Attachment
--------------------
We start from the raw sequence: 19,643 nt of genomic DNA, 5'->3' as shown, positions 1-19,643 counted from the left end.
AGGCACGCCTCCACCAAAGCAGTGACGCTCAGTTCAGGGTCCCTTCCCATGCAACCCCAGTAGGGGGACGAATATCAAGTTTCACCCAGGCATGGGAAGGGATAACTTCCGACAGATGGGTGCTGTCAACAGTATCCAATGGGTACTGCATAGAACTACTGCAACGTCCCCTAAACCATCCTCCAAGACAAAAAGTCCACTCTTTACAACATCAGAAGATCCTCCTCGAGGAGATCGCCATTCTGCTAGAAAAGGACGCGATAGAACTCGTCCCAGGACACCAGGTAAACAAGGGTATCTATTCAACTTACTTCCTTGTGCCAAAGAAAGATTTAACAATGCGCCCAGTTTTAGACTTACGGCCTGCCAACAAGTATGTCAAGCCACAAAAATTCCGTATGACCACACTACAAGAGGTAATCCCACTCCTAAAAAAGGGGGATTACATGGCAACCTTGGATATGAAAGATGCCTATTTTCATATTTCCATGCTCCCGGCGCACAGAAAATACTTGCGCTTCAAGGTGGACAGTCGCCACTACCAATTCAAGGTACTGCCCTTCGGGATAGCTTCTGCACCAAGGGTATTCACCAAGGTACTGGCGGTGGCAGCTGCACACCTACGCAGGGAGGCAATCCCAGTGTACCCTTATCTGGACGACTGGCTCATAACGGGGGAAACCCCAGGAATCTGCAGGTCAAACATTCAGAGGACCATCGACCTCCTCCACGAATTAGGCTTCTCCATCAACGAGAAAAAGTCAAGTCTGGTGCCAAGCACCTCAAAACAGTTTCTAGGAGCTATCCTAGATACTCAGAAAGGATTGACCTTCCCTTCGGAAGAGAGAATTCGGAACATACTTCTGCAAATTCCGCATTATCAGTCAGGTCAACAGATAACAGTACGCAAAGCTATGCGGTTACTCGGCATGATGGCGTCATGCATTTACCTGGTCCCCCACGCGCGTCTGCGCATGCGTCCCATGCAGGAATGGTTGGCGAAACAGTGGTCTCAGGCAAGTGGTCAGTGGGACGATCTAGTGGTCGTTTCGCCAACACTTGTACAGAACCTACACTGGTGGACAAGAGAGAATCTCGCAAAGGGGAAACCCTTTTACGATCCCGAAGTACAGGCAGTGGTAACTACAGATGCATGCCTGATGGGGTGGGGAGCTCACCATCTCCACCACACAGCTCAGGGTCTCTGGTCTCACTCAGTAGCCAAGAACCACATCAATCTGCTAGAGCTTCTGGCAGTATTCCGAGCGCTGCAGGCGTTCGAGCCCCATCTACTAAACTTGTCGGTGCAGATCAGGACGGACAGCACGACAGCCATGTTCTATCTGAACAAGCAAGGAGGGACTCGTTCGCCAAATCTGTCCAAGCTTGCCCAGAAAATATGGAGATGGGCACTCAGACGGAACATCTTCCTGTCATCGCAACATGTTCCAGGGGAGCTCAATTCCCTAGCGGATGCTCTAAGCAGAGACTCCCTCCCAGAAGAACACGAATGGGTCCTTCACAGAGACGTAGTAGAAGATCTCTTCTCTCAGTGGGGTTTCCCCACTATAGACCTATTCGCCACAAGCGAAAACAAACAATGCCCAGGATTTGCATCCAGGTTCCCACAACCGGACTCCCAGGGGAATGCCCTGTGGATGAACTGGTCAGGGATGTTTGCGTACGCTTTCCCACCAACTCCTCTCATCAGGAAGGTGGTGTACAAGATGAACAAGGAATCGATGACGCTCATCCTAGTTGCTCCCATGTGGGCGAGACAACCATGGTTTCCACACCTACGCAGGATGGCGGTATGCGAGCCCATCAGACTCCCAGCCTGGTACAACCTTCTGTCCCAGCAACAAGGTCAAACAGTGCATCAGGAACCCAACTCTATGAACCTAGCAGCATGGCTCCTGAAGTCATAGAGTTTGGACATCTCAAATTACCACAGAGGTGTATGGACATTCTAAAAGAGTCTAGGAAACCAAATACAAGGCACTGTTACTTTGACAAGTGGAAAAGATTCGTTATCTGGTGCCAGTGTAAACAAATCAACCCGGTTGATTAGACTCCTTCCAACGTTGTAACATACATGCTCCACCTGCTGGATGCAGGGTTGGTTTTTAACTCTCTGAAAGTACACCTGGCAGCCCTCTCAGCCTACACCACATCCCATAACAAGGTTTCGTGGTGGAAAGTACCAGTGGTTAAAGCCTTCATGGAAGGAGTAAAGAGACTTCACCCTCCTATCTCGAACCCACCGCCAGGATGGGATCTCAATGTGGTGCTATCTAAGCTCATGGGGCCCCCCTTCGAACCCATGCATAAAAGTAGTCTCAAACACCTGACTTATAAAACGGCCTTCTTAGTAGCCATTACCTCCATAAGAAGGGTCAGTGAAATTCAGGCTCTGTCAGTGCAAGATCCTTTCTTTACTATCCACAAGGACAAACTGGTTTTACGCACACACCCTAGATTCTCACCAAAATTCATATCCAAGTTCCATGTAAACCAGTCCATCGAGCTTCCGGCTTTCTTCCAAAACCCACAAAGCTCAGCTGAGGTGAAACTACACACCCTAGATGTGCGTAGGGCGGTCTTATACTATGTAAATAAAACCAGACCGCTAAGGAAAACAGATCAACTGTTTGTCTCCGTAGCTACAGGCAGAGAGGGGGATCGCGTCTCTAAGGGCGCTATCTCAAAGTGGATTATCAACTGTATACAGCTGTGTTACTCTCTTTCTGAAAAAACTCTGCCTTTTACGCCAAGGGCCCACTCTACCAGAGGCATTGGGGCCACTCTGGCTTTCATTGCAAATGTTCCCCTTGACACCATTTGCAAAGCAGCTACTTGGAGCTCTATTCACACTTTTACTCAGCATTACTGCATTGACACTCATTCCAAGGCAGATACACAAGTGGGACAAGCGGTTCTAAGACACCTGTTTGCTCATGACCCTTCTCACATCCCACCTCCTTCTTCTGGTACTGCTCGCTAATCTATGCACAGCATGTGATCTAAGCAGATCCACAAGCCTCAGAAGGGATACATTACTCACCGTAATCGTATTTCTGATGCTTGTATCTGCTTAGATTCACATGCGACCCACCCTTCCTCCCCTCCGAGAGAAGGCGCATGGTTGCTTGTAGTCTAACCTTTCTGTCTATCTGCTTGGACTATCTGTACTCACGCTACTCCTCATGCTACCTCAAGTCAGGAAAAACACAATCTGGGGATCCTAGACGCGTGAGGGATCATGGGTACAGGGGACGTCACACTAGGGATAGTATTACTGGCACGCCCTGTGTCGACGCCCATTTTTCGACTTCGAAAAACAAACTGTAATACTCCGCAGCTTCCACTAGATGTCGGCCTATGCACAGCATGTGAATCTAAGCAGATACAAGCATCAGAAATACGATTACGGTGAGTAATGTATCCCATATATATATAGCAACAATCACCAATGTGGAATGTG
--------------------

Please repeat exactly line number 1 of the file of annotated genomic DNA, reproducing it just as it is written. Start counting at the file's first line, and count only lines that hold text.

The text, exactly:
We start from the raw sequence: 19,643 nt of genomic DNA, 5'->3' as shown, positions 1-19,643 counted from the left end.